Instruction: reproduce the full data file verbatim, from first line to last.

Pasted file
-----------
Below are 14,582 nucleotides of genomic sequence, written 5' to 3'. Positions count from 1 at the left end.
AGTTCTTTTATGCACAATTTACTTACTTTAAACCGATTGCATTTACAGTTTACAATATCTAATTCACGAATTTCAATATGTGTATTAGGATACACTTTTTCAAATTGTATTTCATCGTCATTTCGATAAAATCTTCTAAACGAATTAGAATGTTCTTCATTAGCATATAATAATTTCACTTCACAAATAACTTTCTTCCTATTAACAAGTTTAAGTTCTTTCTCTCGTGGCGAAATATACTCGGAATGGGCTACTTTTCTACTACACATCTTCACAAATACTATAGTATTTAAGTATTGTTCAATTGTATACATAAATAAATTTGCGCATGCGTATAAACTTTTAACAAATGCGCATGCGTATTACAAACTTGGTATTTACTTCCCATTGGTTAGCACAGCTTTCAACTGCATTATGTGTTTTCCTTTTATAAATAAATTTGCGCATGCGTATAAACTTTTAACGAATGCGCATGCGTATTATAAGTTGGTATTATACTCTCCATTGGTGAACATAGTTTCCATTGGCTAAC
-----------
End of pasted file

Below are 14,582 nucleotides of genomic sequence, written 5' to 3'. Positions count from 1 at the left end.
AGTTCTTTTATGCACAATTTACTTACTTTAAACCGATTGCATTTACAGTTTACAATATCTAATTCACGAATTTCAATATGTGTATTAGGATACACTTTTTCAAATTGTATTTCATCGTCATTTCGATAAAATCTTCTAAACGAATTAGAATGTTCTTCATTAGCATATAATAATTTCACTTCACAAATAACTTTCTTCCTATTAACAAGTTTAAGTTCTTTCTCTCGTGGCGAAATATACTCGGAATGGGCTACTTTTCTACTACACATCTTCACAAATACTATAGTATTTAAGTATTGTTCAATTGTATACATAAATAAATTTGCGCATGCGTATAAACTTTTAACAAATGCGCATGCGTATTACAAACTTGGTATTTACTTCCCATTGGTTAGCACAGCTTTCAACTGCATTATGTGTTTTCCTTTTATAAATAAATTTGCGCATGCGTATAAACTTTTAACGAATGCGCATGCGTATTATAAGTTGGTATTATACTCTCCATTGGTGAACATAGTTTCCATTGGCTAAC